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My rails model has code that is attempting to define_method(method_name) inside the model.

I keep getting:

NoMethodError: undefined method `define_method'

What am I doing wrong? Am I doing this in the wrong place. I need this method attached to this model. Where else can I define this method?

EDIT: For those asking to see the code:

for field in rdev_fields
  next if self.attributes.include?(field)
  count = count + 1
  rdev_hash[field.to_sym] = self.attributes["attribute#{count}"]
  if !self.respond_to?(field) then
    define_method("#{field}") do
      self.send("attribute#{count}".to_sym)
    end
  end
end
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Can you paste the code from your model where you're using it? –  mwilliams Nov 19 '08 at 18:48

4 Answers 4

up vote 59 down vote accepted

There's nothing magical or about a rails model, it's just a normal class with a bunch of pre-existing methods,

So, the question is "can I define_method in a class"?

Part 1: Yes you can.

The important distinction is than you can define method in a class not in an instance method

For example:

class Cow
  define_method "speak" do
    "MOOOO"
  end
end

Cow.new.speak
=> "MOOOO"

This should work fine. Note you're defining it on the class Cow, so any other Cows that you already have will automatically get that method added.

Part 2: What do you do if you want to define a method from within an instance method?

You can't define methods from an instance method, so you have to grab the class, and use that to define the method. Like this:

class Cow
  def add_speak
    self.class.send(:define_method, :speak) do
      "MOOOO added"
    end
  end
end

Cow.new.speak
NoMethodError: undefined method 'speak' for #<Cow:0xb7c48530>

Cow.new.add_speak
Cow.new.speak
=> "MOOOO added"

Problem solved. Astute readers will note that in this example I'm using send(:define_method) - this is needed because define_method is private, and private methods are only accessible to the thing they're in. In this case, define_method is in the class, we are in the instance, so we can't directly access it.

As above though, we're adding the method directly to the class, so all other Cows which already exist will automatically also get the speak method added.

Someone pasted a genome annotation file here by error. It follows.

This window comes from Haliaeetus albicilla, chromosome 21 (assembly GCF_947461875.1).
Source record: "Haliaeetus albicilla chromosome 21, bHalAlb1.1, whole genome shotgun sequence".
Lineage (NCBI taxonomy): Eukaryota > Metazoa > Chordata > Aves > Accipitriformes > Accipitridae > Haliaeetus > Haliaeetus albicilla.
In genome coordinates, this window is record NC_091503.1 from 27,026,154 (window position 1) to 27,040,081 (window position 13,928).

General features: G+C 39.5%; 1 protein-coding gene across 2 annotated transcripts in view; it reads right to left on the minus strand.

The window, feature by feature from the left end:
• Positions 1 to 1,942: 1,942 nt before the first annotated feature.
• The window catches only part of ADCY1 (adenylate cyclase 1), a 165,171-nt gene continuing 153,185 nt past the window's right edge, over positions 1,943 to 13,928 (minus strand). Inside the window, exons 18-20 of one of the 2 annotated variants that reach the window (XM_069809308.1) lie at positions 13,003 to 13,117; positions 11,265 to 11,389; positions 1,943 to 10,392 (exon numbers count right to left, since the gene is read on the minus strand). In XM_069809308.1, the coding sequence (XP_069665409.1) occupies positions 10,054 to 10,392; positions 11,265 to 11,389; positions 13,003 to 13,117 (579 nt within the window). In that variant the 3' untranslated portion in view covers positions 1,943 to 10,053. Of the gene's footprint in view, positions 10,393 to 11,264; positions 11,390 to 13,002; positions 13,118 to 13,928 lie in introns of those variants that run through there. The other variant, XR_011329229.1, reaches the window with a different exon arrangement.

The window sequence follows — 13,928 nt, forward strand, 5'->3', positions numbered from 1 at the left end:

Part 3: What do you do if you want to define a method for only 1 object, not all objects of that class?

Example:

class Cow
  def add_speak_just_me
    class << self
      define_method "speak" do
        "MOOOO added for just me"
      end
    end
  end
end

Cow.new.speak
NoMethodError: undefined method 'speak' for #<Cow:0xb7c72b78>

c = Cow.new
c.add_speak_just_me
c.speak
=> "MOOOO added for just me" # it works, hooray

Cow.new.speak # this new cow doesn't have the method, it hasn't been automatically added
NoMethodError: undefined method `speak' for #<Cow:0xb7c65b1c>

How does this work? Down the rabbithole you go!

Read this: http://dannytatom.me/metaid/ and good luck. It helps when you realise that 'adding a method' to an instance isn't actually adding it to the instance at all :-)

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1  
The "Seeing Metaclasses Clearly" link was dead today. This may be the same article: dannytatom.me/metaid. On metaprogramming, this also looks promising: yehudakatz.com/2009/11/15/…;. –  Mark Berry Nov 28 '11 at 20:11
1  
Absolutely crushed it. –  Josh Pinter Jan 11 '12 at 6:09
    
all links are dead :( –  andre.orvalho Apr 1 '14 at 11:50

was able to cobble this together. Very little understanding of what's actually going on though.

My instance method foo is opening the class and defining bar on it so that I can then call that on my instance. More experienced folks will let us know if this is opening a can of worms at the same time.

Would be useful to know your specific use for this though.

class User < ActiveRecord::Base

  def foo
    (class << self; self; end).class_eval do
      define_method(:bar) {puts "bar"}
    end
  end
end

u = User.first
u.foo
u.bar #=> "bar"
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foo is opening the metaclass. Read _why's article linked from my answer, and prepare to bend your brain –  Orion Edwards Nov 19 '08 at 23:12

The answer to your question is "yes, you can". As for why it's not working for you - it's impossible to say for sure why, if you don't provide some context for the code.

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If you came here searching for how to dynamically define a CLASS method, because define_method wasn't working (because it defines INSTANCE methods), here is your answer:

Use define_singleton_method :)

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